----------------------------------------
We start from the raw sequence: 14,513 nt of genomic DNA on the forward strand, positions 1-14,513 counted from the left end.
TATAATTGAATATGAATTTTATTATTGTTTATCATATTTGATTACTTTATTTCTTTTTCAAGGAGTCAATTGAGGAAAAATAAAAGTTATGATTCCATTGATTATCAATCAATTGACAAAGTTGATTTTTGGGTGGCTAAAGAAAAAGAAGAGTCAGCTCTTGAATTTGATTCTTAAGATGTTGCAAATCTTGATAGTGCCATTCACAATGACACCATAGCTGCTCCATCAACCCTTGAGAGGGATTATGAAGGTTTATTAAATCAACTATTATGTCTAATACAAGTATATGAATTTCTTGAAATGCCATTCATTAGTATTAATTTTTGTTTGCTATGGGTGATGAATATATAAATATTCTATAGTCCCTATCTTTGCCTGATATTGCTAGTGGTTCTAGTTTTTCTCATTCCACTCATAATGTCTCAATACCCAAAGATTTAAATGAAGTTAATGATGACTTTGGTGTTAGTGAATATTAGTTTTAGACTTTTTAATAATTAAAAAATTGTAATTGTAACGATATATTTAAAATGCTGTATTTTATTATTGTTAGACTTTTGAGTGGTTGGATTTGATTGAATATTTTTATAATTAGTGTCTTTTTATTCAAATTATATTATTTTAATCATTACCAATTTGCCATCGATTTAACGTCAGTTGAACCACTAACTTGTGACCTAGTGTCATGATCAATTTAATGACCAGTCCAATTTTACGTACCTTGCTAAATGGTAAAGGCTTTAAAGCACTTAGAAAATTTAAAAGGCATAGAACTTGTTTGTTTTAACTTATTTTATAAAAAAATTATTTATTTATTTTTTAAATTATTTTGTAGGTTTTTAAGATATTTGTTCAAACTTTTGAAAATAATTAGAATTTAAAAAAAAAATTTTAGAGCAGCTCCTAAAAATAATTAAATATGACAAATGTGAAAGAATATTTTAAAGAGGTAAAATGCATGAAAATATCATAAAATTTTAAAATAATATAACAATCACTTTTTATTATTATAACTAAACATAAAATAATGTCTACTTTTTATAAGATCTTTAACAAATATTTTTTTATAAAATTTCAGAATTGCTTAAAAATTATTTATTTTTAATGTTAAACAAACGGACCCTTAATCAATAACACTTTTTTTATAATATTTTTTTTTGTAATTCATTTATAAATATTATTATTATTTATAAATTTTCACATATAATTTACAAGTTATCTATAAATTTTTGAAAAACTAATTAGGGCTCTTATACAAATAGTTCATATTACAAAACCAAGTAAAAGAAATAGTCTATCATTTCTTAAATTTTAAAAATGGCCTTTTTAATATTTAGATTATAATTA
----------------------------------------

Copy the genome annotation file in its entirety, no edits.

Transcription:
We start from the raw sequence: 14,513 nt of genomic DNA on the forward strand, positions 1-14,513 counted from the left end.
TATAATTGAATATGAATTTTATTATTGTTTATCATATTTGATTACTTTATTTCTTTTTCAAGGAGTCAATTGAGGAAAAATAAAAGTTATGATTCCATTGATTATCAATCAATTGACAAAGTTGATTTTTGGGTGGCTAAAGAAAAAGAAGAGTCAGCTCTTGAATTTGATTCTTAAGATGTTGCAAATCTTGATAGTGCCATTCACAATGACACCATAGCTGCTCCATCAACCCTTGAGAGGGATTATGAAGGTTTATTAAATCAACTATTATGTCTAATACAAGTATATGAATTTCTTGAAATGCCATTCATTAGTATTAATTTTTGTTTGCTATGGGTGATGAATATATAAATATTCTATAGTCCCTATCTTTGCCTGATATTGCTAGTGGTTCTAGTTTTTCTCATTCCACTCATAATGTCTCAATACCCAAAGATTTAAATGAAGTTAATGATGACTTTGGTGTTAGTGAATATTAGTTTTAGACTTTTTAATAATTAAAAAATTGTAATTGTAACGATATATTTAAAATGCTGTATTTTATTATTGTTAGACTTTTGAGTGGTTGGATTTGATTGAATATTTTTATAATTAGTGTCTTTTTATTCAAATTATATTATTTTAATCATTACCAATTTGCCATCGATTTAACGTCAGTTGAACCACTAACTTGTGACCTAGTGTCATGATCAATTTAATGACCAGTCCAATTTTACGTACCTTGCTAAATGGTAAAGGCTTTAAAGCACTTAGAAAATTTAAAAGGCATAGAACTTGTTTGTTTTAACTTATTTTATAAAAAAATTATTTATTTATTTTTTAAATTATTTTGTAGGTTTTTAAGATATTTGTTCAAACTTTTGAAAATAATTAGAATTTAAAAAAAAAATTTTAGAGCAGCTCCTAAAAATAATTAAATATGACAAATGTGAAAGAATATTTTAAAGAGGTAAAATGCATGAAAATATCATAAAATTTTAAAATAATATAACAATCACTTTTTATTATTATAACTAAACATAAAATAATGTCTACTTTTTATAAGATCTTTAACAAATATTTTTTTATAAAATTTCAGAATTGCTTAAAAATTATTTATTTTTAATGTTAAACAAACGGACCCTTAATCAATAACACTTTTTTTATAATATTTTTTTTTGTAATTCATTTATAAATATTATTATTATTTATAAATTTTCACATATAATTTACAAGTTATCTATAAATTTTTGAAAAACTAATTAGGGCTCTTATACAAATAGTTCATATTACAAAACCAAGTAAAAGAAATAGTCTATCATTTCTTAAATTTTAAAAATGGCCTTTTTAATATTTAGATTATAATTA